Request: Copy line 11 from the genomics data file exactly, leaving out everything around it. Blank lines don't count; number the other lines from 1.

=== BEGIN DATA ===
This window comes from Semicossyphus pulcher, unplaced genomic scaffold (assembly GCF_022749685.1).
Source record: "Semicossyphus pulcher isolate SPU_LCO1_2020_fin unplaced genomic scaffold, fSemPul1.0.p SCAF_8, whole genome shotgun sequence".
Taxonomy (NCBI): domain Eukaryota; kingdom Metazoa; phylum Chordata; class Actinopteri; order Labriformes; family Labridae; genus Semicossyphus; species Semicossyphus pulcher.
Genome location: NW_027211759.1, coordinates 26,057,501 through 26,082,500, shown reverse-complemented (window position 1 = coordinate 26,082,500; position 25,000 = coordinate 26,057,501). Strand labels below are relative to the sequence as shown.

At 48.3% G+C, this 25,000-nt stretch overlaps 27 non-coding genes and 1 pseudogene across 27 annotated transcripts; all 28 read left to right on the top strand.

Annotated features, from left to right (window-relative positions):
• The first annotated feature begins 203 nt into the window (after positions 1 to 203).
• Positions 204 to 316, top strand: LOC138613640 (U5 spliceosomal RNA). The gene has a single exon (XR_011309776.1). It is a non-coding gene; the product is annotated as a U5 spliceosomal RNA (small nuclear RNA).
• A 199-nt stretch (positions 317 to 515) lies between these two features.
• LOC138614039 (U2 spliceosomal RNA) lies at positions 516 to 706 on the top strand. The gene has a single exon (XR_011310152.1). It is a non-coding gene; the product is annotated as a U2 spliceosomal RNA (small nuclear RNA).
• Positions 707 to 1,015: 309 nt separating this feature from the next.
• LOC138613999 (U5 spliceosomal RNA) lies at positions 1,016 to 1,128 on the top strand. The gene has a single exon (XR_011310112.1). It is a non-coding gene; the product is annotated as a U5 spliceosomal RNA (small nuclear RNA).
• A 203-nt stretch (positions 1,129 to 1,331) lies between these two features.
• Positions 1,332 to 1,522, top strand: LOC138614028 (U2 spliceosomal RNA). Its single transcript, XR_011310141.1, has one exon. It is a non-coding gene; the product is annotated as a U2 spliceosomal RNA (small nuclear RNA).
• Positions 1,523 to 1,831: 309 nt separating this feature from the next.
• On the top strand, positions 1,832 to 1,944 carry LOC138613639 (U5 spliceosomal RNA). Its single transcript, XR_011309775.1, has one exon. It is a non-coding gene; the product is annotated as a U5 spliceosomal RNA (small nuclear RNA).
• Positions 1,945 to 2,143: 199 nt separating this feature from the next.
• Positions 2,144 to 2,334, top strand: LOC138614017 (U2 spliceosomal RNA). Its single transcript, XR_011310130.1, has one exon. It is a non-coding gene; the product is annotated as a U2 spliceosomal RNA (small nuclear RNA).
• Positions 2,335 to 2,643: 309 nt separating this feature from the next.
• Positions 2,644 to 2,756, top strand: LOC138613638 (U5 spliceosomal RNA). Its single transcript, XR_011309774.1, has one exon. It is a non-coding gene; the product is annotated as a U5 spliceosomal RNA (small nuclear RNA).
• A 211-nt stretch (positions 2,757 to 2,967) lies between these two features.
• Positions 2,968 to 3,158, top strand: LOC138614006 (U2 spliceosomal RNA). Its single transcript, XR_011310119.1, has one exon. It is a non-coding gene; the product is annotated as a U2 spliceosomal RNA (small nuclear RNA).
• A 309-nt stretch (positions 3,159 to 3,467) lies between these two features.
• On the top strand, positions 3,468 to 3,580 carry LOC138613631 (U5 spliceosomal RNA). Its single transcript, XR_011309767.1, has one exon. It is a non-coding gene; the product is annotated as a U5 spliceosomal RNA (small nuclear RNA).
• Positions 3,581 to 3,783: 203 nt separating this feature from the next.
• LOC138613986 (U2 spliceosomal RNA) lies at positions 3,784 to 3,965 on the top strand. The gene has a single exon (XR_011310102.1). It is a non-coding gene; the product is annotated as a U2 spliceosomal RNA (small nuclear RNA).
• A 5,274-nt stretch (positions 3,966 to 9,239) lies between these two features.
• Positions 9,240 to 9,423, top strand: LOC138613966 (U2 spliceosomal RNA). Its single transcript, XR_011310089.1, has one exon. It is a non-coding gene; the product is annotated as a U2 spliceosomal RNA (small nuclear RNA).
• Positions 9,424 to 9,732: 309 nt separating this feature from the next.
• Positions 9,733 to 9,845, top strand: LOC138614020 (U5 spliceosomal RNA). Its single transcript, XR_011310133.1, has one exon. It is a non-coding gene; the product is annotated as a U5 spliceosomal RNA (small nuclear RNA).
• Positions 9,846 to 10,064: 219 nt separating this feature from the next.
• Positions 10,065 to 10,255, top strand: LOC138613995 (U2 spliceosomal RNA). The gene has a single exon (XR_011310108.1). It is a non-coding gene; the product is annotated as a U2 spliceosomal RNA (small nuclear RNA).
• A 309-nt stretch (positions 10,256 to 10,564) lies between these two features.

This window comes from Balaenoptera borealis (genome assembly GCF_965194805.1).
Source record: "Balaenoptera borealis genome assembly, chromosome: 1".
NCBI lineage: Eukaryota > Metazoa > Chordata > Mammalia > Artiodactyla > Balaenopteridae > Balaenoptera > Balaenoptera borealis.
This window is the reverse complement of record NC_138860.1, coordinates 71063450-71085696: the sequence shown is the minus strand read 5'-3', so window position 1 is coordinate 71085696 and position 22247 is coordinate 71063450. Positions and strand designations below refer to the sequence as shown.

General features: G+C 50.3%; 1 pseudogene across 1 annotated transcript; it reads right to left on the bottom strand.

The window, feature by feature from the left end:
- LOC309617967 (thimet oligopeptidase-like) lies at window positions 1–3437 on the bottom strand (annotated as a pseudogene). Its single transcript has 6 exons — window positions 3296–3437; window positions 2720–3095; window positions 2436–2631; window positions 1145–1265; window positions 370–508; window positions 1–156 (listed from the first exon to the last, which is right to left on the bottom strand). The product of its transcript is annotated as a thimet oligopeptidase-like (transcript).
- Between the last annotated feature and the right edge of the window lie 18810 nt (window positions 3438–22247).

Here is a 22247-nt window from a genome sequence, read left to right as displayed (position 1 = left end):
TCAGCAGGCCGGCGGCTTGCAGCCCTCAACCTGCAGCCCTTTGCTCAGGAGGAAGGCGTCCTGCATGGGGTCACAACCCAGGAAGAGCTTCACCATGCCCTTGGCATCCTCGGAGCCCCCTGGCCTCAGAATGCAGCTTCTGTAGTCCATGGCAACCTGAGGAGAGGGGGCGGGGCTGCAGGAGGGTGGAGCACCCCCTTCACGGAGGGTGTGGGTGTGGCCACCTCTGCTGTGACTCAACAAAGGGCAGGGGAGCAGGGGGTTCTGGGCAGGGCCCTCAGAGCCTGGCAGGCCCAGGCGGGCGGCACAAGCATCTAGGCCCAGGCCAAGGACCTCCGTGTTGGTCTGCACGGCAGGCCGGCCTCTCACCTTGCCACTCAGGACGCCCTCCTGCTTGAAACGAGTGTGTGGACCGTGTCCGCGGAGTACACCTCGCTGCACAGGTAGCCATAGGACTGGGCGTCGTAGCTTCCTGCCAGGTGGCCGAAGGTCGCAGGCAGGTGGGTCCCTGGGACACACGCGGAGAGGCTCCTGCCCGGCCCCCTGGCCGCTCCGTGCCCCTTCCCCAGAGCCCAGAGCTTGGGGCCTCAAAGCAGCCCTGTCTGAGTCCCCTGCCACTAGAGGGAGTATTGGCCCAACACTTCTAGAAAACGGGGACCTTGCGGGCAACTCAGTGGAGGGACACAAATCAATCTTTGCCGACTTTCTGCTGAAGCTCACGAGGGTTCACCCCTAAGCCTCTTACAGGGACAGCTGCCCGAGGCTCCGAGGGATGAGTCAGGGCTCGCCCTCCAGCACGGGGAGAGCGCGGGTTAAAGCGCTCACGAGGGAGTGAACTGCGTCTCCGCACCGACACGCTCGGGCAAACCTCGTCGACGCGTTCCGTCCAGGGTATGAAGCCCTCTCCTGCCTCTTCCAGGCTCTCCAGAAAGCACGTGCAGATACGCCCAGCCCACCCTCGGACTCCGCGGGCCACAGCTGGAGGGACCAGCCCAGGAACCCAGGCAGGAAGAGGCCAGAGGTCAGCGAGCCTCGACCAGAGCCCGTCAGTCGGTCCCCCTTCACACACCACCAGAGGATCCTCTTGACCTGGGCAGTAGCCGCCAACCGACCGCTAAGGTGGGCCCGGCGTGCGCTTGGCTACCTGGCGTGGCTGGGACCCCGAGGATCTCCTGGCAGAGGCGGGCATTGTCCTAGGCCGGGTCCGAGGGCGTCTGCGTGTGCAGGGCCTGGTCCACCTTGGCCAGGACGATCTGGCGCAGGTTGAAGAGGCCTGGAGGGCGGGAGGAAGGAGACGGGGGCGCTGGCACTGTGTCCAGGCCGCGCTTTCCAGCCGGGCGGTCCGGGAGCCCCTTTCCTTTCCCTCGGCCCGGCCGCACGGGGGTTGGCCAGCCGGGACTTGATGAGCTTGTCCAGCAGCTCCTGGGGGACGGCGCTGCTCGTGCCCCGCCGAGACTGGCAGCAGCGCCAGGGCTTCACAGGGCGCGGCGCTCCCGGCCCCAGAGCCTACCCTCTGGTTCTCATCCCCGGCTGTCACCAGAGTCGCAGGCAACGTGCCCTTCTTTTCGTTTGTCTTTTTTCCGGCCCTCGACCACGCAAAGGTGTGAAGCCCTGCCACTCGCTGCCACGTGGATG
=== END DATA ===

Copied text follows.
• Positions 707 to 1,015: 309 nt separating this feature from the next.